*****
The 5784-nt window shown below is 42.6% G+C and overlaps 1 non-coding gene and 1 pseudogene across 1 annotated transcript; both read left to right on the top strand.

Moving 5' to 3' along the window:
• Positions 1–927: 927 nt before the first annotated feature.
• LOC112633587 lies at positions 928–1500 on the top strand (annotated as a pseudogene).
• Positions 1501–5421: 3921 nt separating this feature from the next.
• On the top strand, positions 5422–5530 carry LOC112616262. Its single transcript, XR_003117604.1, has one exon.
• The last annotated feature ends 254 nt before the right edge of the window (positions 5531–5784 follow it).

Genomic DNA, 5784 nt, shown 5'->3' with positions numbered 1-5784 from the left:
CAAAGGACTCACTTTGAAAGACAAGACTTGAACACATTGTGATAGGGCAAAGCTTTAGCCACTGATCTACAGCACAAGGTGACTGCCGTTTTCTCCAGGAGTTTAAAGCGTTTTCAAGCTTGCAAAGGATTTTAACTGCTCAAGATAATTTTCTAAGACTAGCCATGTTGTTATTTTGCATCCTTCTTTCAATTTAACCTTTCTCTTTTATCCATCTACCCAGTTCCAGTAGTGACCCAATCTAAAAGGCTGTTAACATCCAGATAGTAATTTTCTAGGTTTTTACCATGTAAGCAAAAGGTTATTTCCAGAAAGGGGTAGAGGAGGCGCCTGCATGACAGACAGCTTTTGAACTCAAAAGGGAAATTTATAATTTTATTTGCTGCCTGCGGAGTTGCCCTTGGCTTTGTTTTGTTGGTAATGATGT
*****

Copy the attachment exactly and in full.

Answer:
The 5784-nt window shown below is 42.6% G+C and overlaps 1 non-coding gene and 1 pseudogene across 1 annotated transcript; both read left to right on the top strand.

Moving 5' to 3' along the window:
• Positions 1–927: 927 nt before the first annotated feature.
• LOC112633587 lies at positions 928–1500 on the top strand (annotated as a pseudogene).
• Positions 1501–5421: 3921 nt separating this feature from the next.
• On the top strand, positions 5422–5530 carry LOC112616262. Its single transcript, XR_003117604.1, has one exon.
• The last annotated feature ends 254 nt before the right edge of the window (positions 5531–5784 follow it).

Genomic DNA, 5784 nt, shown 5'->3' with positions numbered 1-5784 from the left:
CAAAGGACTCACTTTGAAAGACAAGACTTGAACACATTGTGATAGGGCAAAGCTTTAGCCACTGATCTACAGCACAAGGTGACTGCCGTTTTCTCCAGGAGTTTAAAGCGTTTTCAAGCTTGCAAAGGATTTTAACTGCTCAAGATAATTTTCTAAGACTAGCCATGTTGTTATTTTGCATCCTTCTTTCAATTTAACCTTTCTCTTTTATCCATCTACCCAGTTCCAGTAGTGACCCAATCTAAAAGGCTGTTAACATCCAGATAGTAATTTTCTAGGTTTTTACCATGTAAGCAAAAGGTTATTTCCAGAAAGGGGTAGAGGAGGCGCCTGCATGACAGACAGCTTTTGAACTCAAAAGGGAAATTTATAATTTTATTTGCTGCCTGCGGAGTTGCCCTTGGCTTTGTTTTGTTGGTAATGATGT